KPMG has been the first firm from The Big Four to split with the aim to separate their non-audit work in the past year amidst scrutiny. They have just completed the sale of their former pensions advisory practice which will be the start of separating out their non-audit work. The firm has partnered with their current UK pensions partners and private equity firm Exponent to complete this venture and create a new company called Isio which is now an independent UK pensions advisory firm.
Who are The Big Four?
If you have your eyes set on a career in accountancy you most probably have heard of ‘The Big Four’. Most graduates try to aim to work for The Big Four particularly in accounting and finance. To give a quick summary of who the big four are, it is the name given to the world’s four largest finance firms, this includes Deloitte, Ernst & Young, KPMG and PricewaterhouseCoopers. All four of these networks are similar in size and quality compared to others in the industry. They each offer various professional services which included audit, assurance, actuarial, management consulting, corporate finance and legal services amongst other services.
What do they do?
The big four offer professional services to some of the largest companies in the world for the past century and just recently they have faced scrutiny from politicians and regulators due to high-profile corporate collapses, such as BHS, leading to possible structural changes to The Big Four and how they operate. A few companies in the FT 100 still use The Big Four companies for their auditing whilst also using smaller firms to do their auditing too. It is possible for some companies to use medium sized firms to deal with their auditing which can impact The Big Four greatly.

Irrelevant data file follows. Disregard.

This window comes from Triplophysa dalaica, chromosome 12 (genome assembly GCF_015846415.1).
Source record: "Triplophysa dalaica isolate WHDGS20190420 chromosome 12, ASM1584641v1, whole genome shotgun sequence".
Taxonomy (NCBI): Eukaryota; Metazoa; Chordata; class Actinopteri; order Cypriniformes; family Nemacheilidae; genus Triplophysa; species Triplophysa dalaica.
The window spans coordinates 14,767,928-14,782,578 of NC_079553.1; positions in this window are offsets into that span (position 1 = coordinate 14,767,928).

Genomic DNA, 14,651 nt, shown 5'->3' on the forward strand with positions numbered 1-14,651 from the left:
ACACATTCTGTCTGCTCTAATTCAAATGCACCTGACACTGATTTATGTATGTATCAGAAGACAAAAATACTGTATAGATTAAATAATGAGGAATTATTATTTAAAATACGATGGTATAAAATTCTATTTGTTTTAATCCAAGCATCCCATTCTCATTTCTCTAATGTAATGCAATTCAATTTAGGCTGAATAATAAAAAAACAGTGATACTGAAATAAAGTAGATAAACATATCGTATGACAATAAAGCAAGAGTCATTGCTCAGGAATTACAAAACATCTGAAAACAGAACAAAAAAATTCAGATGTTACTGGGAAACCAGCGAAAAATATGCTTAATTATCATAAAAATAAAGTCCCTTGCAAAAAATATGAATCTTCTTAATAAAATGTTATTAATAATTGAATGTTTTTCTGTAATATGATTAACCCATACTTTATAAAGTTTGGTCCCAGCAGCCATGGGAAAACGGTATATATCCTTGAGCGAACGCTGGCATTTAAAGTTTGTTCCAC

Why are they splitting up?
Due to this threat, the Business Committee has recommended a ‘full structural break-up’ of The Big Four which may be where the network is heading in the future. The Competition and Markets Authority (CMA) also suggested an operational split between accountants’ auditing and consultancy arms earlier this year. From this, The Financial Reporting Council (FRC) has set out their regulator’s expectations to the Big Four and other large audit firms in the UK for a functional split to restore the quality in auditing and improve audit market resilience.